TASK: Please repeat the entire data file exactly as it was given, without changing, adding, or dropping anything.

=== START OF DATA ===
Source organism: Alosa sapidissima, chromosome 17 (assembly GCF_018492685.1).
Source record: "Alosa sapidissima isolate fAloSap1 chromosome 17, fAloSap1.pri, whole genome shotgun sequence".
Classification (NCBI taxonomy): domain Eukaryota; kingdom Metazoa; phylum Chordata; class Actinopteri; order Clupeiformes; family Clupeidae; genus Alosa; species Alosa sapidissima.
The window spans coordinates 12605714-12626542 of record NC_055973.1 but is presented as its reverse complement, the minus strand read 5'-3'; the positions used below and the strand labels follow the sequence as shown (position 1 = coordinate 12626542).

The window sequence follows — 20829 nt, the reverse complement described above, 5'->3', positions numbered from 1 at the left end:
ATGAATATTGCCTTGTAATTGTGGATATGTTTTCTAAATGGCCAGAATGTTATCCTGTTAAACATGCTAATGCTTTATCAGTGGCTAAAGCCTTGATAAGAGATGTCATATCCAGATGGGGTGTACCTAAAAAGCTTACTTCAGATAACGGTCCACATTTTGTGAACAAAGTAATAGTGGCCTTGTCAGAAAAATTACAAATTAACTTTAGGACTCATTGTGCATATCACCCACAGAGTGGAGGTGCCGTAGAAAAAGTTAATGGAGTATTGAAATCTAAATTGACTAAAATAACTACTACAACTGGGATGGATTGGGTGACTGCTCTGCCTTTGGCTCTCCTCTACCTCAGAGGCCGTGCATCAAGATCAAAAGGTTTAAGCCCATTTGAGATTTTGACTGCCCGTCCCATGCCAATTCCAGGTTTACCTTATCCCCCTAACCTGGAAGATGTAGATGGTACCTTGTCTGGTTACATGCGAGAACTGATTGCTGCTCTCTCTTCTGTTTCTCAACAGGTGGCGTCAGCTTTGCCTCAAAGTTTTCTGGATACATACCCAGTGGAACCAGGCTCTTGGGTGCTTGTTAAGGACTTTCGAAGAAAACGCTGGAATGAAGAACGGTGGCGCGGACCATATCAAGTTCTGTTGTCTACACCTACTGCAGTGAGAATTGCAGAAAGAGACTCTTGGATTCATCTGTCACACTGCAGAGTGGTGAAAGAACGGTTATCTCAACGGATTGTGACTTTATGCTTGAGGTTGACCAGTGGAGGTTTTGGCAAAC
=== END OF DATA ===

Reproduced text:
Source organism: Alosa sapidissima, chromosome 17 (assembly GCF_018492685.1).
Source record: "Alosa sapidissima isolate fAloSap1 chromosome 17, fAloSap1.pri, whole genome shotgun sequence".
Classification (NCBI taxonomy): domain Eukaryota; kingdom Metazoa; phylum Chordata; class Actinopteri; order Clupeiformes; family Clupeidae; genus Alosa; species Alosa sapidissima.
The window spans coordinates 12605714-12626542 of record NC_055973.1 but is presented as its reverse complement, the minus strand read 5'-3'; the positions used below and the strand labels follow the sequence as shown (position 1 = coordinate 12626542).

The window sequence follows — 20829 nt, the reverse complement described above, 5'->3', positions numbered from 1 at the left end:
ATGAATATTGCCTTGTAATTGTGGATATGTTTTCTAAATGGCCAGAATGTTATCCTGTTAAACATGCTAATGCTTTATCAGTGGCTAAAGCCTTGATAAGAGATGTCATATCCAGATGGGGTGTACCTAAAAAGCTTACTTCAGATAACGGTCCACATTTTGTGAACAAAGTAATAGTGGCCTTGTCAGAAAAATTACAAATTAACTTTAGGACTCATTGTGCATATCACCCACAGAGTGGAGGTGCCGTAGAAAAAGTTAATGGAGTATTGAAATCTAAATTGACTAAAATAACTACTACAACTGGGATGGATTGGGTGACTGCTCTGCCTTTGGCTCTCCTCTACCTCAGAGGCCGTGCATCAAGATCAAAAGGTTTAAGCCCATTTGAGATTTTGACTGCCCGTCCCATGCCAATTCCAGGTTTACCTTATCCCCCTAACCTGGAAGATGTAGATGGTACCTTGTCTGGTTACATGCGAGAACTGATTGCTGCTCTCTCTTCTGTTTCTCAACAGGTGGCGTCAGCTTTGCCTCAAAGTTTTCTGGATACATACCCAGTGGAACCAGGCTCTTGGGTGCTTGTTAAGGACTTTCGAAGAAAACGCTGGAATGAAGAACGGTGGCGCGGACCATATCAAGTTCTGTTGTCTACACCTACTGCAGTGAGAATTGCAGAAAGAGACTCTTGGATTCATCTGTCACACTGCAGAGTGGTGAAAGAACGGTTATCTCAACGGATTGTGACTTTATGCTTGAGGTTGACCAGTGGAGGTTTTGGCAAAC